Please note that you should always consult with your physician before making any changes in your diet, your level of exercise and activity, medication or behaviors related to substance use.
The best way to make use of these techniques is to read through them, select three that stand out to you and practice them. I would be glad to hear from you on your responses.
- Remember, anxiety is not something to be cured but managed. Adapted and integrated anxiety can be a source of responsiveness and energy in your life.
- The nature of unadapted anxiety is overwhelm—too much. Make a list of your current stressors in order to separate them out. For individual problems that you’re dealing with, separate them into smaller more manageable steps. How do you eat an elephant? One serving at a time. To read an article that expands on this idea, please follow this link.
- Focus on what you can change. You might not be able to alter all the events or circumstances around you, but you can increase your influence over your responses to them. For any current stressor, draw a simple diagram to determine where your area of influence is and where it isn’t.
- Direct your focus to the present, not to the future.
- Increase your level of physical activity.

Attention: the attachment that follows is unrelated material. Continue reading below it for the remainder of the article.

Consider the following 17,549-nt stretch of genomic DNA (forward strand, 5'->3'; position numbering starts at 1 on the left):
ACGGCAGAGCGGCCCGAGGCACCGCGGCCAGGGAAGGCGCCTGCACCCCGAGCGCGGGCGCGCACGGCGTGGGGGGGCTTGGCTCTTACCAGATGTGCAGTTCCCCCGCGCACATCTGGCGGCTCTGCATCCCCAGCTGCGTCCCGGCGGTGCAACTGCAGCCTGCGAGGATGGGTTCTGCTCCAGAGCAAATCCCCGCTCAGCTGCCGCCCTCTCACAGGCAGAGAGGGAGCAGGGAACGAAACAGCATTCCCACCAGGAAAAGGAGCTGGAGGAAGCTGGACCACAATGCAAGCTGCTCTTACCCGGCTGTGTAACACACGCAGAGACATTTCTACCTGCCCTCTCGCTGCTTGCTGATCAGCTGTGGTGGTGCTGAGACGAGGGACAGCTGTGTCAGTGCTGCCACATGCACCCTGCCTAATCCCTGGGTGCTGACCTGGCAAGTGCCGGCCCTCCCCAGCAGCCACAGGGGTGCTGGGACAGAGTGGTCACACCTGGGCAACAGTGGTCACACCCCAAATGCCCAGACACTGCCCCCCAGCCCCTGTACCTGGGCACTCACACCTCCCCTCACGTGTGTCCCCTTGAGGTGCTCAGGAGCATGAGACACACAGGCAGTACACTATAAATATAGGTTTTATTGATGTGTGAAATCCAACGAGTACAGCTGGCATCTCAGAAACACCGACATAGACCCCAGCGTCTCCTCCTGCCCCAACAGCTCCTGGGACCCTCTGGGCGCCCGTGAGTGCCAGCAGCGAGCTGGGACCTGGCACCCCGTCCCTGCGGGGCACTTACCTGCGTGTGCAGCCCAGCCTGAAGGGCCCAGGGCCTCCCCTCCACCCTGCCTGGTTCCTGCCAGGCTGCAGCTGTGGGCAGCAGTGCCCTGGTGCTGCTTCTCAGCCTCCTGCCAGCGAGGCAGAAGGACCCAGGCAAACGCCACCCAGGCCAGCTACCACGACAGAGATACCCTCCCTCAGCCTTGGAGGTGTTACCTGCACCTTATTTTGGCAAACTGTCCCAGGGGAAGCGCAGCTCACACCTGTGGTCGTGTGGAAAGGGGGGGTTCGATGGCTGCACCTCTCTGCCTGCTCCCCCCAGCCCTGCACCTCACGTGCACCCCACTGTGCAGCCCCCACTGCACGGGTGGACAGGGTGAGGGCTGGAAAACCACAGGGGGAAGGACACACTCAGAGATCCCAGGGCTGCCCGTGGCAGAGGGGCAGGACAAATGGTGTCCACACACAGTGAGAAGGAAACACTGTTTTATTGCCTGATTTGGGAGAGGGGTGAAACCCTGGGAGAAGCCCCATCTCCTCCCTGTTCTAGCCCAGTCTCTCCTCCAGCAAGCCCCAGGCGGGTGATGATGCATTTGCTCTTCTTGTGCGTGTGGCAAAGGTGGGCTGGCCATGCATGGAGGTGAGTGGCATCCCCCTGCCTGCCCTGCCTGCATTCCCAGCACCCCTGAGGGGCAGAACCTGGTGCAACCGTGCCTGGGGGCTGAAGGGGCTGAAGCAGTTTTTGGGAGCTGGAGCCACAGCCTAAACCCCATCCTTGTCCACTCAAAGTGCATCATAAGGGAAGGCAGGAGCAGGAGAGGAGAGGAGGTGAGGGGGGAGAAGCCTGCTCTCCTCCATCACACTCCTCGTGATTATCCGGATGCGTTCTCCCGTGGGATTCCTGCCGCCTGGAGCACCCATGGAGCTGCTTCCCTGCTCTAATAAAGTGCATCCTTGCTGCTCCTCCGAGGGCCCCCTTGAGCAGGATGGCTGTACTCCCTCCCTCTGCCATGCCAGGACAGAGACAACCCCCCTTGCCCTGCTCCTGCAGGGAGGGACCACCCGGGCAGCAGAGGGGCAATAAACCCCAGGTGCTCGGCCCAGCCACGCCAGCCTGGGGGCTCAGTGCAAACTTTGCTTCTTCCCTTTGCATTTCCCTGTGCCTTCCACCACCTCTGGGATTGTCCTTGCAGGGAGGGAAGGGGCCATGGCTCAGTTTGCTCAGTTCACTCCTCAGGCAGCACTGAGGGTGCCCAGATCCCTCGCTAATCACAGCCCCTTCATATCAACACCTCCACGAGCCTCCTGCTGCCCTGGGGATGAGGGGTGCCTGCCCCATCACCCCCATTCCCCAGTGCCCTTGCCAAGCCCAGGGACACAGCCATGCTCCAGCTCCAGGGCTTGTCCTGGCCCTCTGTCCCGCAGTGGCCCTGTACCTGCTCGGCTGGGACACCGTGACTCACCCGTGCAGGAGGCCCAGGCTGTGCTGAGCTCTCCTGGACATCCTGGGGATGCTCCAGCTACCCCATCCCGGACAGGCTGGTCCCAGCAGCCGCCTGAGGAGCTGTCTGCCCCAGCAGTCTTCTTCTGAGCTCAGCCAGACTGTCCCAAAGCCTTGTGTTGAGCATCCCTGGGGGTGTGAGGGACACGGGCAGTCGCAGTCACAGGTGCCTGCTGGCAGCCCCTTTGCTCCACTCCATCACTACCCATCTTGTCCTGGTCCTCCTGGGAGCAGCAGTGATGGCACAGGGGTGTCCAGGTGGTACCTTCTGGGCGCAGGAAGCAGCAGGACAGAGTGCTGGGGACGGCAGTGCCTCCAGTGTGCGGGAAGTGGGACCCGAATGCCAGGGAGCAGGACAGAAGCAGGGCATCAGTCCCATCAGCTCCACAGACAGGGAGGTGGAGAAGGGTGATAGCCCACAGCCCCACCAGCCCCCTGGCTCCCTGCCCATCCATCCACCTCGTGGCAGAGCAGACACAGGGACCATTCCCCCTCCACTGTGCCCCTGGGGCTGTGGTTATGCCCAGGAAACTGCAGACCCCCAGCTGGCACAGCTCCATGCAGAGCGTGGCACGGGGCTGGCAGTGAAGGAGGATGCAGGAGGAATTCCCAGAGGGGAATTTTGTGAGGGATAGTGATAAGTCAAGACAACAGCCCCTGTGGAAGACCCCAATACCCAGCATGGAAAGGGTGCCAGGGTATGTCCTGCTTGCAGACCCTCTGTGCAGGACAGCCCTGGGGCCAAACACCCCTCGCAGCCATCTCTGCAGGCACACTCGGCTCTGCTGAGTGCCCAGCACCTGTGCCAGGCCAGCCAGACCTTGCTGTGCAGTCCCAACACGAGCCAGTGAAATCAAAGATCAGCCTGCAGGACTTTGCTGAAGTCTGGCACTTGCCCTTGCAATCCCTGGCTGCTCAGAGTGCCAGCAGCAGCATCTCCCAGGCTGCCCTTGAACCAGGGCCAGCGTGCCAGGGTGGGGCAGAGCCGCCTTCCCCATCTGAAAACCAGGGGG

- Consider decreasing your use of coffee and energy drinks.
- Practice deep breathing. Sit comfortably, with eyes closed or at soft focus. Breathe in, using the belly rather than the chest to do so. Breathe out as if you’re sighing with relief, all the way out. Let your body draw in the air that it needs, focusing only on how your body feels as it takes air in, lets air leave. Count the breaths on the completion of the exhale, up to ten. If your thoughts start up again, when you notice that this has happened, simply acknowledge it, let them go and resume attending to your breath.
- Practice creative visualization. For instance, imagine yourself in a favorite place, using all of your senses. See it: the landscape, light, sky. Hear it: bird song, leaves rustling, water flowing. Feel it: grass or sand, the heat or coolness of the air, the breeze. Smell it: the scent of flowers or grass, pine needles or the ocean. Taste it: the salt of the ocean, the stem of a blade of grass you put to your mouth. When you’re getting ready to leave remind yourself that this is your place and that you can come back whenever you need to.
- Practice distraction, such as bringing a book or crossword puzzle when you know you’ll be waiting, such as for appointments. Reach out to a friend or family member in order to talk about something positive.
- Develop self-soothing behaviors. Watch a favorite movie or television program, something with which you’re already familiar, with no explosions or chase sequences. Access your sense of smell with scented candles or flowers. Listen to music that lets you feel calm. Treat yourself to a warm bath. Focus on your senses, rather than on your thoughts.
- Practice exposure. At the pace with which you feel comfortable, select one thing that elicits an anxious response in you and expose yourself to it. Start small and brief. Gradually work your way up to larger and longer. When you’re approaching and when you’re in the presence of something that causes anxiety use self-soothing behaviors. Congratulate yourself with every advance.
To review an article on a basic coping technique for anxiety, please follow this link.